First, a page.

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It seems to me that Othello's position makes his fall more tragic because it is a wonder that he made it as far as he did in the first place. Because he must have had to work so hard to get to where he was, it is sad to see him fall, especially when he does not really deserve to fall.
Think about our own society. If someone is born rich and didn't really work for it, we would not feel so bad for them if they somehow lost out on everything they had. We would feel like they didn't really deserve what they had anyway.
But when someone works their way up from the bottom, we admire them. If someone does this and then gets thrown back down by evil people, we would think it was a tragedy.
It's the same with Othello. He has made his way, against the odds, to the top. So it's sad to see him get cast back down.
The white European world (of Shakespeare's England and Othello's Venice) was victim of two great fears: Christianity being overrun by Islam; black men seducing their white women. Both are front and center in Othello, man and play.
Othello is a stranger in a white world. He is black. He is a former Muslim who converted to Christianity. He is a former slave who is converting to white civilization. He is a military man trying to convert to civilian life. He is an old bachelor who is trying to finally marry. He is Brabantio's age, marrying a white woman half his age. Needless to say, he is a threat to the establish white society (represented by Brabantio and Iago).
What's more, Othello buys in to the white "color code." He wants to be white, like Cassio. That's why he's so jealous of him. He wants a white woman; she's a trophy wife, a status symbol that shows he's made it in white society.
Remember, the play was staged in 1600, the beginning of the slave trade. It is the first play to have a "bedroom scene." That the consummation of the scene is theros (death) instead of eros (love) foreshadows the tragedy of black slaves for the next four hundred years.
The inclusion of race or ethnicity in the question is a very interesting one. Shakespeare's language might have lacked the specific conditions of racial or ethnic identity, but perhaps a larger statement is being made about someone who is perceived to be "an outsider" trying to be accepted by those deemed "insiders." In this scope of trying to move from margin to center, Othello's predicament is a challenging one. The Moor general given the position of governor carries with it the burden of being a minority with a title of such power. To a large extent, Othello does suffer more because of it for he carries not only his own name, but the label of an outsider trying to be accepted by the power establishment. While a fall from grace carries its own pain, there is a level of added hurt when trying to accept the fact that Othello's path, had it been successful, could have helped alleviate the crisis of representation in the kingdom. While this might not have been the primary intent behind Shakespeare's depiction of Othello's predicament, it is one aspect that has to figure to have some relevance in the overall calculations.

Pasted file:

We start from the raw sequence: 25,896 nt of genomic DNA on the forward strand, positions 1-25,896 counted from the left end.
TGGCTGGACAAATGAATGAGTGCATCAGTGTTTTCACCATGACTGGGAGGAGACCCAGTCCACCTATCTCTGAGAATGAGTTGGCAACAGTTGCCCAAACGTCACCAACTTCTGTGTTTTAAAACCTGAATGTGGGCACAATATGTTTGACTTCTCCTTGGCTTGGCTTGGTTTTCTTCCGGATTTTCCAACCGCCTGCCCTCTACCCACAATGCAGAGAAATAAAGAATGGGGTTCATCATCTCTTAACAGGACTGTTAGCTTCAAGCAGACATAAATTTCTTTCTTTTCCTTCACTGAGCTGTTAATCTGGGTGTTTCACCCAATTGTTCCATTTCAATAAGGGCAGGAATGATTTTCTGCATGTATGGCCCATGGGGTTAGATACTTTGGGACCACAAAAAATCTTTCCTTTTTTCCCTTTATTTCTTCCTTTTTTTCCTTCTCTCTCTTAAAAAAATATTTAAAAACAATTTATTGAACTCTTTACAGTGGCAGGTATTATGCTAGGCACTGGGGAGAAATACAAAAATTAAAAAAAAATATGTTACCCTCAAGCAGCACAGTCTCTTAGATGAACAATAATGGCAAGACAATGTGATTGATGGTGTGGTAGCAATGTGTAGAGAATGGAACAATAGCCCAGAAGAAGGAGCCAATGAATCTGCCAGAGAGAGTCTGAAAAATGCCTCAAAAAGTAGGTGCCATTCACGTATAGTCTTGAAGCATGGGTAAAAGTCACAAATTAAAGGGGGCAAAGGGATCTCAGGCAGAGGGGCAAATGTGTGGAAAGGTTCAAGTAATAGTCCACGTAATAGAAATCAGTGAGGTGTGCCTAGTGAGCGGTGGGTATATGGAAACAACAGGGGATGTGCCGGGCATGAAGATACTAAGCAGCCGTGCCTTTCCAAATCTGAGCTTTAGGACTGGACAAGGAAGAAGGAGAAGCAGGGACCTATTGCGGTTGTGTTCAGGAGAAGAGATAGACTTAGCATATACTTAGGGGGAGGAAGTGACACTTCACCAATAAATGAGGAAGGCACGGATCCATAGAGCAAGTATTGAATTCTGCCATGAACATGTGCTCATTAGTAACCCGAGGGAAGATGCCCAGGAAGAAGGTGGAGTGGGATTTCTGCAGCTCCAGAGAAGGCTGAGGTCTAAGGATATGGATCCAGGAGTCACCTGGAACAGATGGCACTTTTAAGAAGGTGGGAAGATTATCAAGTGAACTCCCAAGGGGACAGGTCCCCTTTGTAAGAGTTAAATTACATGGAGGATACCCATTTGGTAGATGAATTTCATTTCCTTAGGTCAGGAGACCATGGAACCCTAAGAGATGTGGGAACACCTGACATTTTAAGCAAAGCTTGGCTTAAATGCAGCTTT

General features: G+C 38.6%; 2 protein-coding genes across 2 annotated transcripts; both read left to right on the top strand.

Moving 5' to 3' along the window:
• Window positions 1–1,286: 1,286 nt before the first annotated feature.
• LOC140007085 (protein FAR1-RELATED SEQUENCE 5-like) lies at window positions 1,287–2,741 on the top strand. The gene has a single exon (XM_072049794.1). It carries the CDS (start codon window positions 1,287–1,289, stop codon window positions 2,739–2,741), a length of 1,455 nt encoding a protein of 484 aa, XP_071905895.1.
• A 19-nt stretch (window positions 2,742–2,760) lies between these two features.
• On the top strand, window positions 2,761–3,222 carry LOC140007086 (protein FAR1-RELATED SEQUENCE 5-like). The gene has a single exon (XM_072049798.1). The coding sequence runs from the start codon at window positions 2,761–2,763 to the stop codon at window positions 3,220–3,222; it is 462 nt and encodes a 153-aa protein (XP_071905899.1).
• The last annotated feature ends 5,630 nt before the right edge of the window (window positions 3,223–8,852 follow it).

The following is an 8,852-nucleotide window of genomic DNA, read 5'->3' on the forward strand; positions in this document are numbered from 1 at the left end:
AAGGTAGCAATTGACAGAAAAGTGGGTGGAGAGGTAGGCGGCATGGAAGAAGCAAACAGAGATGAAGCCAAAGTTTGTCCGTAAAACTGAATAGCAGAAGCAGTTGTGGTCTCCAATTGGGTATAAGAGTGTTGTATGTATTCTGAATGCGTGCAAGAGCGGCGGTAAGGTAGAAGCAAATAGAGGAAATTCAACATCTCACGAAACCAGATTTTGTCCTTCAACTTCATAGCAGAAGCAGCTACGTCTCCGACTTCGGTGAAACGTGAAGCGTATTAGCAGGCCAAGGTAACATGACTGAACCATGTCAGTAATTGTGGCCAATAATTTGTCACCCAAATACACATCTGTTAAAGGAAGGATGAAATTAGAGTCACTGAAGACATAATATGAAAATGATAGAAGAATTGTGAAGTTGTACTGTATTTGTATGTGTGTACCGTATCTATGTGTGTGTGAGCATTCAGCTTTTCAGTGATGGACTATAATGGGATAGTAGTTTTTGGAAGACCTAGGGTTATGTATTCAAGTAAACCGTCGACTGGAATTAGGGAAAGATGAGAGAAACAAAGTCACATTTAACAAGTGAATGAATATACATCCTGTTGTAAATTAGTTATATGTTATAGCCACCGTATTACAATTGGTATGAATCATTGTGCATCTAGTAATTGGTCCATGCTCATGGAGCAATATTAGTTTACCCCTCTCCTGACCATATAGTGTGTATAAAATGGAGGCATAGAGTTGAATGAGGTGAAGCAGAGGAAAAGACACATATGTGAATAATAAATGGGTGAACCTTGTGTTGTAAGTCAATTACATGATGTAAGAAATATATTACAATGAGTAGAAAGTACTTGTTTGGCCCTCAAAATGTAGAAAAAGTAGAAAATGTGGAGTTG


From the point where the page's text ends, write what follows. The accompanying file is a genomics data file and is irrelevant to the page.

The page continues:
In the play by William Shakespeare Othello's race makes him stand out from the others. He has succeeded among men of a different color and shown himself to be a good soldier and commander. Roderigo demonstrates racism by referring to Othello's "Thick lips." In truth he is jealous that Othello has succeeded and become greater than him when he sees him as a "Lascivious Moor." Othello even gets the girl, Desdemona, whom others have sought. Roderigo and Brabantio want what Othello has; one wants a higher appointment in his career and the other wants Desdemona.
Othello has risen to the level that few Moors could rise to in a white society. He has it all in his hands. Yet, it slips away from him because he goes into a jealous rage over rumors started by the people who envy him.
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